With the 2010 National Book Award Winner, a former National Book Award finalist and two Pulitzer Prize winning writers on the list, you could easily make a case that the Michigan Notable Books for 2011 would stand out in all 50 states.
The Library of Michigans annual awards (which were announced Monday) honored Jaimy Gordon’s “Lord of Misrule,” the 2010 National Book Award Winner; National Book Award finalist Thomas Lynch (“Apparitions & Late Fiction”); and two Pulitzer Prizewinning writers, Bryan Gruley (“The Hanging Tree”) and Philip Levine (“Detroit Disassembled”). Small presses, including the University of Michigan, Wayne State and Michigan State University, took home 15 awards.
Lansing area authors William C. Whitbeck, state Appeals Court judge (“To Account For Murder”), and Lawrence Glazer, a retired Ingham County judge (“Wounded Warrior”), were recognized, as was “The Sweetness of Freedom," from local historians Stephen Ostrander and Martha Bloomfield.
Several coffeetable books are on the list, including “Blues In Black and White,” “Detroit Disassembled” and “Picturing Hemingway’s Michigan.”
Three mysteries on the list look at the darker sides of Michigan. Whitbeck’s debut legal thriller, “To Account For Murder” tells of a time when political corruption was part and parcel Courtesy photo of getting a law passed.
Wall Street Journal editor Bryan Gruley, who has won the Pulitzer Prize in journalism, takes you to Northern Michigan in “The Hanging Tree” for a mystery that keeps you guessing until the very end, and D.E Johnson’s “The Detroit Electric Scheme,” like Whitbeck’s book, is a historical mystery that plumbs the depths of evil and flawed men.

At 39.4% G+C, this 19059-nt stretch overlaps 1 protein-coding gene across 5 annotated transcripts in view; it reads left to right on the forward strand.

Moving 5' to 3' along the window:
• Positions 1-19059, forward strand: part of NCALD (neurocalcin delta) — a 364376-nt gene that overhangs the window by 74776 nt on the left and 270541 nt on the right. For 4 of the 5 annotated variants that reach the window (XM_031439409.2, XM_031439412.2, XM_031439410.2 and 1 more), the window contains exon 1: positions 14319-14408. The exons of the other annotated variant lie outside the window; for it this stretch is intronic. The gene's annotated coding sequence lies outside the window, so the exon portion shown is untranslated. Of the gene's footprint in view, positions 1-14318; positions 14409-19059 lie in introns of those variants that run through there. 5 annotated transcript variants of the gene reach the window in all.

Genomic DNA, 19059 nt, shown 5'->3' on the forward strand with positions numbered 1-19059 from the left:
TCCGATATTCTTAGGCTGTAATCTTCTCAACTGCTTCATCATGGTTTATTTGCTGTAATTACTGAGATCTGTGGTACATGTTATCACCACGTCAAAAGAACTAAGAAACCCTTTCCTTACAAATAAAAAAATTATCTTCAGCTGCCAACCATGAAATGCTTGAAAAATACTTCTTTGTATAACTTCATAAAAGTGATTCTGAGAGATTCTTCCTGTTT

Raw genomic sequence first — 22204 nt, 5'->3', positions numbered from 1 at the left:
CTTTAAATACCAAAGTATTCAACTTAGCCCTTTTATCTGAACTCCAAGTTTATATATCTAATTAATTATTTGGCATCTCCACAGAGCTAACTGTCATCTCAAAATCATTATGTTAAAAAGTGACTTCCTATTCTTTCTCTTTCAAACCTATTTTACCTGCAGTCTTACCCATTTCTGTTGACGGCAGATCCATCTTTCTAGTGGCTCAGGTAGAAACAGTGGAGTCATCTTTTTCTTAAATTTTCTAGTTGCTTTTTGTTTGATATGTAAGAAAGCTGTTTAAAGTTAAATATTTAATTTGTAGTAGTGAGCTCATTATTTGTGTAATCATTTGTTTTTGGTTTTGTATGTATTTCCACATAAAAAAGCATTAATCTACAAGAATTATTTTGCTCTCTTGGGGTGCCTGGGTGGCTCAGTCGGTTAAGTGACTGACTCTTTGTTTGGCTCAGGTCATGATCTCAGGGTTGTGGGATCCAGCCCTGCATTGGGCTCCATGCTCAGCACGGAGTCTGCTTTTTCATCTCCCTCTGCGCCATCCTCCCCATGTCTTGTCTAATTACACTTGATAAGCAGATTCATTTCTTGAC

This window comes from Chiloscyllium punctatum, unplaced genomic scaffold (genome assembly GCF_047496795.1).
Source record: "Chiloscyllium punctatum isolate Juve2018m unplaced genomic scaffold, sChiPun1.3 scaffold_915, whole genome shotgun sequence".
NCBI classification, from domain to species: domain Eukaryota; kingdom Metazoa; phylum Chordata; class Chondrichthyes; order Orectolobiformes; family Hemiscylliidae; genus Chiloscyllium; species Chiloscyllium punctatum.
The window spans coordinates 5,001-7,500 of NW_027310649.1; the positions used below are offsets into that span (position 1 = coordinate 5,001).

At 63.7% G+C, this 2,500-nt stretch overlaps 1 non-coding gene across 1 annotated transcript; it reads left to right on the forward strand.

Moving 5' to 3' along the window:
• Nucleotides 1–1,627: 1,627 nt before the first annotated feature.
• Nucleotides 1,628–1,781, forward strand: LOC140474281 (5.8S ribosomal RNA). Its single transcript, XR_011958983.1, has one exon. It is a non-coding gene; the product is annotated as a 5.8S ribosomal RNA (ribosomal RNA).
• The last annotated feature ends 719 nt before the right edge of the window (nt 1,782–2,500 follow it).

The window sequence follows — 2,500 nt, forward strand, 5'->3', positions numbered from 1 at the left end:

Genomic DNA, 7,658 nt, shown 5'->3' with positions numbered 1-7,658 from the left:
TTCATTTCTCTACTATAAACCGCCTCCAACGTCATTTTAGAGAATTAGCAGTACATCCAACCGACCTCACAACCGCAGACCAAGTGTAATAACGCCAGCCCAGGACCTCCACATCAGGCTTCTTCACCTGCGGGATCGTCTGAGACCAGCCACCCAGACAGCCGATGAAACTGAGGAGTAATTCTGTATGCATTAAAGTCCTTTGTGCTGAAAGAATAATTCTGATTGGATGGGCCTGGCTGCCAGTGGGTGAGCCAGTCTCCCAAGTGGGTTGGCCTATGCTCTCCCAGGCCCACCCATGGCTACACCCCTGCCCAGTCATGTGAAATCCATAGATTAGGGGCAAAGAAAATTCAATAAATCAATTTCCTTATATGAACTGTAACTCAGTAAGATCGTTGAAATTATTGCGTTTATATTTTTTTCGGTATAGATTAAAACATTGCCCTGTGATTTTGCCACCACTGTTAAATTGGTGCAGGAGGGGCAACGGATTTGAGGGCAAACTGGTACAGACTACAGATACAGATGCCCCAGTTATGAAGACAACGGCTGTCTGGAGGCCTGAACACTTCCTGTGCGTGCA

Steve Lehto was on the list for the third time with “Chryslers Turbine Car” and “Sixty to Zero,” by Alex Taylor III, examines the rise and fall of General Motors.
"For 10 years the Library of Michigan has honored books and authors promoting Michigan and Michigans literary heritage and its people," State Librarian Nancy Robertson said.
"The Michigan Notable Book program goes well beyond just this list of books. The program helps to promote the notion that bookstores, libraries and readers should spend time focusing on Michigans rich literary culture.”
Books must be published during the previous calendar year and must be about, or set in, Michigan or the Great Lakes region, or be written by a native or resident of Michigan.
2011 Michigan Notable Books
“Apparition & Late Fiction: A Novella and Stories” by Thomas Lynch (W. W. Norton & Co.) Lynch’s first collection of fiction focuses on the qualities that make us human.
in Black and White: The Landmark Ann Arbor Blues Festivals” by Michael
Erlewine, Stanley Livingston (photographer) and Tom Erlewine (designer) (University of Michigan Press) Words and images document the early days of the Ann Arbor Blues Festival.
“Chrysler’s Turbine Car: The Rise and Fall of Detroit’s Coolest Creation” by Steve Lehto (Chicago Review Press) In 1964, Chrysler built a fleet of turbine cars; Lehto’s book explores how the program went wrong.
“Detroit Disassembled” by Andrew Moore (Damiani/Akron Art Museum) Photographer Moore finds beauty in what many consider Detroit’s decay.
“The Detroit Electric Scheme: A Mystery” by D.E. Johnson (Minotaur